Of Sand and Stone and Sky

I had my first kiss beneath one of these winged stairwells. I learned how to love here. Guided by this passion and chaos, I learned to love here.

Art by Ely Yu

The sun will rise and set but it will never fall. Your class will finish at three o’clock and the bees will follow you home. The Quadrangle will never get bigger but it will grow, it will brim so full that the ghosts go quiet. The rain will pour and run and it might never cede. But at least we will be warm. 

I was nine years old when I caught my first glimpse of the Quadrangle, ten on my first real visit. I had never felt so small. Not insignificant or sorry; not awestruck or stunned. Ten years on and still, I have never felt so small, so scaled-down and pocket-sized in a doorway facing the city which built me. 

Heavenly stained glass melted on earthly green grass: hold me upright when all I want to do is sit. 

Sit and look to the hills speckled with cows and tractors. Scatter seeds to one day line the border with trees. Run down the dirt track and play in the stables, wooden and rickety with imported ills. Watch the convicts plough and the soldiers drill and long for a faraway home. Let them pray for their children. Send them back to where they came from, these men who break more than bread.

None of us are old enough to remember the souls carved into these colonial walls. No one ever wants to talk about the lime quarried from the shade of the Wianamatta shales. Nothing will ever bring back the overgrown billabong of the “Kangaroo Grounds.” This was a place of learning long before French, German and political thought. 

We cannot have sand without stone. 

Oblivious to the concrete path, the Great Hall rustles beneath budding ivy.

Build me from the ground up. 

Smooth out my edges and make me clean.

Adorn me with carillons and turrets,

harken me to Oxford

and send my love to the Queen.

If windows are the eyes to my soul

Then toss banners from my balconies,

cover me in taffeta,

and sing for seven days.

Lay me down.

Help me settle.

Water my roots with hot milk.

I’ll see you when you get here.

Deep voices echo through the early wooden frames. Too many say nothing at all. They do not listen, only mumble when they have not been asked to: a reminder! This is where the best minds come to study, struggle and shine.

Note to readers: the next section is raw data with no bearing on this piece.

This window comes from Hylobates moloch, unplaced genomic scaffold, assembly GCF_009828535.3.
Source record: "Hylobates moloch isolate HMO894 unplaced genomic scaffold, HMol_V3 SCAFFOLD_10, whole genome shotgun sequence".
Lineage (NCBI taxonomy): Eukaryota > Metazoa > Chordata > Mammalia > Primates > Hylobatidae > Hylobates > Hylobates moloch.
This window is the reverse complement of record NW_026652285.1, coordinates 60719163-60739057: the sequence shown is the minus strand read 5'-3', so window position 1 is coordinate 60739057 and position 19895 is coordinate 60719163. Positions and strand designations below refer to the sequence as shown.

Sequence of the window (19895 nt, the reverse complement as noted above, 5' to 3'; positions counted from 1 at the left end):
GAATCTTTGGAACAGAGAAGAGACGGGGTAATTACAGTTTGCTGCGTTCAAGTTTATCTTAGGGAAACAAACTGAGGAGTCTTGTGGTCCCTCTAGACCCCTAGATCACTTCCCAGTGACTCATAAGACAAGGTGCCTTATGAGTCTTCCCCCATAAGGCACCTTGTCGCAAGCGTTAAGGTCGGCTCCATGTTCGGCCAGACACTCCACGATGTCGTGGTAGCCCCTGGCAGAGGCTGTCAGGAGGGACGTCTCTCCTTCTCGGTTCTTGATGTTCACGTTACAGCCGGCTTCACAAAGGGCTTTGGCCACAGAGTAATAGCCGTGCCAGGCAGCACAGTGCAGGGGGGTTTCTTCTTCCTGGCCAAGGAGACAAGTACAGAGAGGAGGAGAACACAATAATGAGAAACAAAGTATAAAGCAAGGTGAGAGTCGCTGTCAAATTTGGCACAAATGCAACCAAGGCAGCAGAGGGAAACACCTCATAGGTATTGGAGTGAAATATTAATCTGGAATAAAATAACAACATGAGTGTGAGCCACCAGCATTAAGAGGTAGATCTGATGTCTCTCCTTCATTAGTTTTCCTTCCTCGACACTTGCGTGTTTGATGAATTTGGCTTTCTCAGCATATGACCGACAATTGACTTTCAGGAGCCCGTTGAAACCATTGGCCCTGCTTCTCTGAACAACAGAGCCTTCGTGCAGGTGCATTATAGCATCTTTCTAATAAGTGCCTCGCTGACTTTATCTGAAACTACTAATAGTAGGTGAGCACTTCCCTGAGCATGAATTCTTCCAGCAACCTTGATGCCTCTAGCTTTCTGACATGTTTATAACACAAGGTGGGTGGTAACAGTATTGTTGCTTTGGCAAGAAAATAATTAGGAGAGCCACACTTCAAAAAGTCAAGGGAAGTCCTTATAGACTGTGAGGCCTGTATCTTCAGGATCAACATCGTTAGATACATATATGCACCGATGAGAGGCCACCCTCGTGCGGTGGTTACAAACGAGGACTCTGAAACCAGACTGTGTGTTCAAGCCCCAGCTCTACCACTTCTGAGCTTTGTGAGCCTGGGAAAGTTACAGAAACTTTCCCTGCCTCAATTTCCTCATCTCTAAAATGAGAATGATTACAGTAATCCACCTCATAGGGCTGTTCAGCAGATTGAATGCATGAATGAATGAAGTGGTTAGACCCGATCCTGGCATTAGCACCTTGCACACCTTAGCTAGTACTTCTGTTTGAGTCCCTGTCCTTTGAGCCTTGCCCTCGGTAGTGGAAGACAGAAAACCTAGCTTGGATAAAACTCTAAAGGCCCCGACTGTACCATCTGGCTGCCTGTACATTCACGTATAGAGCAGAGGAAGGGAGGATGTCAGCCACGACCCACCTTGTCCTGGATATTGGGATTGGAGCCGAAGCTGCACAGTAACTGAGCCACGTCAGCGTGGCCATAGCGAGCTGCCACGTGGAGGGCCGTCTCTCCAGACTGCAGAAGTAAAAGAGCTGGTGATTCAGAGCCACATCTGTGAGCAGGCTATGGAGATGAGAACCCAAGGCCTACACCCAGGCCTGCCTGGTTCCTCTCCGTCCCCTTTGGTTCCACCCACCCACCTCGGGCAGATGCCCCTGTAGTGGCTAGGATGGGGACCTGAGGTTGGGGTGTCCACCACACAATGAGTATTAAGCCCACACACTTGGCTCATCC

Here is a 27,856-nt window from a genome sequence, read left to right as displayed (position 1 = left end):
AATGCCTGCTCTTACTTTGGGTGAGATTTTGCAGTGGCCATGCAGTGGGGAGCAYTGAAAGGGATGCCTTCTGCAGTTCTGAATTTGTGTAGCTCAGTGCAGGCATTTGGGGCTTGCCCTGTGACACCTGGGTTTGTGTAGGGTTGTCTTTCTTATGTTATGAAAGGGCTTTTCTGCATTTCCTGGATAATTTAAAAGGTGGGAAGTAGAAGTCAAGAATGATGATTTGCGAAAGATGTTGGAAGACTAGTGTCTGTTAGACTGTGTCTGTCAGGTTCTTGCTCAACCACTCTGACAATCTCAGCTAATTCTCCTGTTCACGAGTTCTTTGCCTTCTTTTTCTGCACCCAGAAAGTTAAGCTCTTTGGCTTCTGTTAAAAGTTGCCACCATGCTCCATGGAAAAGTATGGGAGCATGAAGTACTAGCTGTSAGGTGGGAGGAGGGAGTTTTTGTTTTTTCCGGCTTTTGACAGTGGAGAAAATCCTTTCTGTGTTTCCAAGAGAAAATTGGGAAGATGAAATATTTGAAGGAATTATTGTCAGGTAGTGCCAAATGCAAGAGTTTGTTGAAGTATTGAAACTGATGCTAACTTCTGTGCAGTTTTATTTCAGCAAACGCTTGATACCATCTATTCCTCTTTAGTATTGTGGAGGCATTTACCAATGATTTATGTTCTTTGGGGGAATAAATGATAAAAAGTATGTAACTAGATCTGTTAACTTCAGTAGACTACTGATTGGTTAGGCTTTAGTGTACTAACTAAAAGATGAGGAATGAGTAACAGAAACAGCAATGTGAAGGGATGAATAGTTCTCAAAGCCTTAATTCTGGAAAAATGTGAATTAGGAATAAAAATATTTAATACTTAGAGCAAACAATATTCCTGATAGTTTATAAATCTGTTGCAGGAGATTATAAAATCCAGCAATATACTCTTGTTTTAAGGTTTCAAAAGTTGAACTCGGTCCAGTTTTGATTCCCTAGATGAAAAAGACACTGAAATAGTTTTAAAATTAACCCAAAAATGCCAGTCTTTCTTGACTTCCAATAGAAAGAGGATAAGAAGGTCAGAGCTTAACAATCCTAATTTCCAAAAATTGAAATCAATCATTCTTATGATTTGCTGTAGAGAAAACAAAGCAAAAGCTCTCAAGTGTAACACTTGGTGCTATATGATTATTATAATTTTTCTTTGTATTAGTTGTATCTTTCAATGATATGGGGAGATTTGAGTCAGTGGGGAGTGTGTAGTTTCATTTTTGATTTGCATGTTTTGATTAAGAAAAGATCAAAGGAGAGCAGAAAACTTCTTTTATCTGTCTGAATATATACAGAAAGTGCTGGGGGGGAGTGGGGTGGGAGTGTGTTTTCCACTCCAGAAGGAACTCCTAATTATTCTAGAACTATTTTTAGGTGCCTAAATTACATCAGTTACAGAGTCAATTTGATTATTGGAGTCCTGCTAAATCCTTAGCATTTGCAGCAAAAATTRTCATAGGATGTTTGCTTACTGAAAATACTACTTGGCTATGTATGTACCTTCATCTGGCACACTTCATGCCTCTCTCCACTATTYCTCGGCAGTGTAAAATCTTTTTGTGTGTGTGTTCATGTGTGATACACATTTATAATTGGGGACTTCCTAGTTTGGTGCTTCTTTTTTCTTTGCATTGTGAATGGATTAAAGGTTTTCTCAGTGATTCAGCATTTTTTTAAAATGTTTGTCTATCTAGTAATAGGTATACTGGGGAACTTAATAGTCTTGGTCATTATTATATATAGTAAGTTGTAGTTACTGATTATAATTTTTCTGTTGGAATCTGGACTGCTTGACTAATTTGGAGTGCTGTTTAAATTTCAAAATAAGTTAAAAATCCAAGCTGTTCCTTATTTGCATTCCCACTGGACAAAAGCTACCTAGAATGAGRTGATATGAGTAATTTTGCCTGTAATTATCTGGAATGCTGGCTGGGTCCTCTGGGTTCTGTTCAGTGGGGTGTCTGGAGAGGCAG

July moves to January and new mouths are eager to introduce themselves. They have pale skin and red lips, high necks and black robes. I am not the first woman to walk these halls but I know she is holding my hand. It is September and the first caps are thrown to the ground with the last jacaranda petals, browned and smelling of tea. A new season has arrived and everyone is watching. 

Even the statues are dressed in pantyhose now, their souls laid bare like the Depression we had to have. The flags are flying but the deep mahogany bleeds and the gargoyles will not stop crying. Vulgar, vulgar, vulgar, crass: there is no longer anything ceremonial about a graduation. Push the boundaries and print the papers. Knowledge is free! Honi soit qui mal y pense! 

The first shouts turn your blood cold. Classes stop because students refuse to be lectured. Emotion, raw propensity pours from the centre’s every puncture. When it does not stop they know they have made history. Bell-bottom jeans stand in the central junction floating flyers on the wind. Charles Perkins boards a bus. Knee-high boots chisel footholds into loose bricks and the Chancellor’s Office in the Right Wing. Fingerless gloves drop posters and political dreams from the bell tower. Photographs may make time stand still, but sandstone never erodes.  

I had my first kiss beneath one of these winged stairwells. I learned how to love here. Guided by this passion and chaos, I learned to love here

From a soft tremor to a heartbeat: a body, fully-formed and sloped in all the right places. Famous alumni and honorary doctors and drag queens layer their footsteps atop mine, their art an homage to the greens and browns and blues stained onto their feet. My family cups my cheeks as I take a glass of champagne. There is a candle in the Macleay Museum I must light, a light that will never go out.

Now it is July again and they have taken away the jacaranda tree. The same sweeping sky that sunned my heart in summer souses it now that it has broken. The lawns invite me to lay down with them, to sink so deeply into their tolling bells and twinkling bulbs that the grinding gears and gossips and goodbyes forget we exist. I have always feared I will try my best and it will still not be enough. 

Yet I no longer need to face and sit: this moment will not be my last. I have many more tears to cry and discoveries to make. I do not know what I do not know, but I will take my time. 

You all look the same when you laugh and when you cry. The sun rises and you learn from it. You keep coming back, even when it rains. I will try my best to keep you warm.

Art by Ely Yu
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